Self allows messages to be manipulated as objects when convenient. For example, if an object fails to understand a message, the object is notified of the problem via a message whose arguments include the selector of the message that was not understood. While most objects inherit default behavior for handling this situation (by halting with an error), it is sometimes convenient for an object to handle the situation itself, perhaps by resending the message to some other object. Objects that do this are called transparent forwarders. An example is given in interceptor.
A string has the basic ability to use itself as a message selector using the messages sendTo: (normal message sends), resendTo: (resends), or sendTo:DelegatingTo: (delegated sends). Each of these messages has a number of variations based on the number of arguments the message has. For example, one would used sendTo:With:With: to send a message with at:Put: as the selector and two arguments:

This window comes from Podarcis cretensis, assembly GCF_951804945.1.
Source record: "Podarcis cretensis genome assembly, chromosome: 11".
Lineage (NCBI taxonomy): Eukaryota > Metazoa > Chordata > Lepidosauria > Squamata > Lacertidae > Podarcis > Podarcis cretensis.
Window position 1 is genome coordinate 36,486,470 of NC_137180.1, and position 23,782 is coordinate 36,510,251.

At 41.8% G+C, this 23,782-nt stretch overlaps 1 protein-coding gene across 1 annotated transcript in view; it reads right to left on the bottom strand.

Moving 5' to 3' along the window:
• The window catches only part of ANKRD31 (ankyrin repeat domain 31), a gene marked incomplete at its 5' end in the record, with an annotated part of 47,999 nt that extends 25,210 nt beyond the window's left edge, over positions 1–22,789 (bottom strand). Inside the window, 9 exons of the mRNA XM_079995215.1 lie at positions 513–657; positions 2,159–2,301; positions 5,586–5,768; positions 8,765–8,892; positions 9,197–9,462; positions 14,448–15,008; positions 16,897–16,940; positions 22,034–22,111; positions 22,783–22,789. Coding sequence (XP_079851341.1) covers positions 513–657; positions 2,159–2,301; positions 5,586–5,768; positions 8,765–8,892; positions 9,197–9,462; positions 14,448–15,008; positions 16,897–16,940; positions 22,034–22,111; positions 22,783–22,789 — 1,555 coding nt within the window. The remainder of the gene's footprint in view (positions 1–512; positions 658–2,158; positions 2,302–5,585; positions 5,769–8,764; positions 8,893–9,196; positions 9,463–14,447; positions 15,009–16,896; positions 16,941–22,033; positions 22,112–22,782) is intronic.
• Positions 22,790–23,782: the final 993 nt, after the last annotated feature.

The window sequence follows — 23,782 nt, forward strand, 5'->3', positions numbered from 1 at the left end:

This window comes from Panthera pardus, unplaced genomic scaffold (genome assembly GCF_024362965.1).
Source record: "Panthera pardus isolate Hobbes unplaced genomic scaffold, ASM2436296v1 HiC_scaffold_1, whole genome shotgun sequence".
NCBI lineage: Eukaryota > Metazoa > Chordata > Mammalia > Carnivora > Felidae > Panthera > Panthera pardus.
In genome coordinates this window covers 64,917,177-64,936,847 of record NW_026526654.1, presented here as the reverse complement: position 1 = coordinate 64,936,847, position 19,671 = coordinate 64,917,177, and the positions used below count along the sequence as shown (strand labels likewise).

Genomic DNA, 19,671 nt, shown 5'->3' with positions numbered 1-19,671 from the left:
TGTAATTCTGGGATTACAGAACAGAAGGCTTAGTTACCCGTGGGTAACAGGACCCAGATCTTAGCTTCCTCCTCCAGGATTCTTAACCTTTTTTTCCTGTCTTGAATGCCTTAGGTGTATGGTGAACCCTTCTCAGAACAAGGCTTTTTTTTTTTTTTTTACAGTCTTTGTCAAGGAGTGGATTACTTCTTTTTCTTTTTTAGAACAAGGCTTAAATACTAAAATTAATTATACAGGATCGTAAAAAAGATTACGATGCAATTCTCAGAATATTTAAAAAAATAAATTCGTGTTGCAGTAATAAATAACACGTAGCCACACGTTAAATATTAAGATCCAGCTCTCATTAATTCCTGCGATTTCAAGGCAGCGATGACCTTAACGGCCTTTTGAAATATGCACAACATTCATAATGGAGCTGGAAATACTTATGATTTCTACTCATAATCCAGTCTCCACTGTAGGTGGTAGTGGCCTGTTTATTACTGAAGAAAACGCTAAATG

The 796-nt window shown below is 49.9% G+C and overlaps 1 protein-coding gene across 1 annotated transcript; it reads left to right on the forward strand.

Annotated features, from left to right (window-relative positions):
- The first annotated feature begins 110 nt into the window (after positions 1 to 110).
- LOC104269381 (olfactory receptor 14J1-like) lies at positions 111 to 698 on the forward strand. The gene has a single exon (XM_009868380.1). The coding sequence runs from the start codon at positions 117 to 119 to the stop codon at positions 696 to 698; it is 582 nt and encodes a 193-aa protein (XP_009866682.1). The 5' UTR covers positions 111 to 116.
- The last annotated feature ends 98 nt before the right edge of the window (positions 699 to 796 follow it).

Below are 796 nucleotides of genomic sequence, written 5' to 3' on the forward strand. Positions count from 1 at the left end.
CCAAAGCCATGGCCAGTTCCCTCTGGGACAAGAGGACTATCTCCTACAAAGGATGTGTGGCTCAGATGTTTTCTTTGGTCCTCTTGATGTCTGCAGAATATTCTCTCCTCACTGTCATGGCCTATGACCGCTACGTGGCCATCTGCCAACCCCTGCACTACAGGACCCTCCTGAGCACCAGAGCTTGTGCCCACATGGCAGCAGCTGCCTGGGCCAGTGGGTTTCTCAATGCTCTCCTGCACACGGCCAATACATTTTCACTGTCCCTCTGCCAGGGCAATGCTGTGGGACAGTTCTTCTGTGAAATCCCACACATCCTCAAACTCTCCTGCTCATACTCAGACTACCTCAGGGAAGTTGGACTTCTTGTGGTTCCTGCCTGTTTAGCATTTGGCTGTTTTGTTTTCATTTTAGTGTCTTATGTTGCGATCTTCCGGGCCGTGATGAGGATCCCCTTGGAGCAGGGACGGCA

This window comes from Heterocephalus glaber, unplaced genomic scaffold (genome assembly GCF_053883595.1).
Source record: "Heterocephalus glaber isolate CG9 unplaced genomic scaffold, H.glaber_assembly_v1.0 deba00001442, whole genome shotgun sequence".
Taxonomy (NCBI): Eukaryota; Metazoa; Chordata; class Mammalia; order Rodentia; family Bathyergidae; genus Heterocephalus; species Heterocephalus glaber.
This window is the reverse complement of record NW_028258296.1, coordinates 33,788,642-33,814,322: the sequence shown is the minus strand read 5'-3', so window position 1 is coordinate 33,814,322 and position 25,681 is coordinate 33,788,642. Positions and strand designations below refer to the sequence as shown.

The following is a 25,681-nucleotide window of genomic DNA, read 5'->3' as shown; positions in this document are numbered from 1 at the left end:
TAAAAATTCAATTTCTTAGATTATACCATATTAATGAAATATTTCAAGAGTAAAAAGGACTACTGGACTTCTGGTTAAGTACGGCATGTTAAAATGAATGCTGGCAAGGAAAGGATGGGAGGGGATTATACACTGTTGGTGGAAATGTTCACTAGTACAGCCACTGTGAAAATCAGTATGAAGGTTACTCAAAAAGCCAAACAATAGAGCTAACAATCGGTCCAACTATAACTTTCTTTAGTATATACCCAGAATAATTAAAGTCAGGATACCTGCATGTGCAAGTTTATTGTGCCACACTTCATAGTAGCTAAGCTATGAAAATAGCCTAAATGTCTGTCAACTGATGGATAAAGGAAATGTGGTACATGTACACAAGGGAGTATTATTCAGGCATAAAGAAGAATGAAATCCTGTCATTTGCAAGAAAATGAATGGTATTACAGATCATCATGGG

'at:Put:' sendTo: aDict With: k With: v
Primitives such as _Print cannot be sent in the current system.
A selector, receiver, delegatee, methodHolder, and arguments can be bundled together in a message object. The message gets sent when the message object receives the send message. Message objects are used to describe delayed actions, such as the actions that should occur just before or after a snapshot is read. They are also used as an argument to new process creation (you can create a new process to execute the message by sending it fork).
Modules: sending, message, selector, interceptor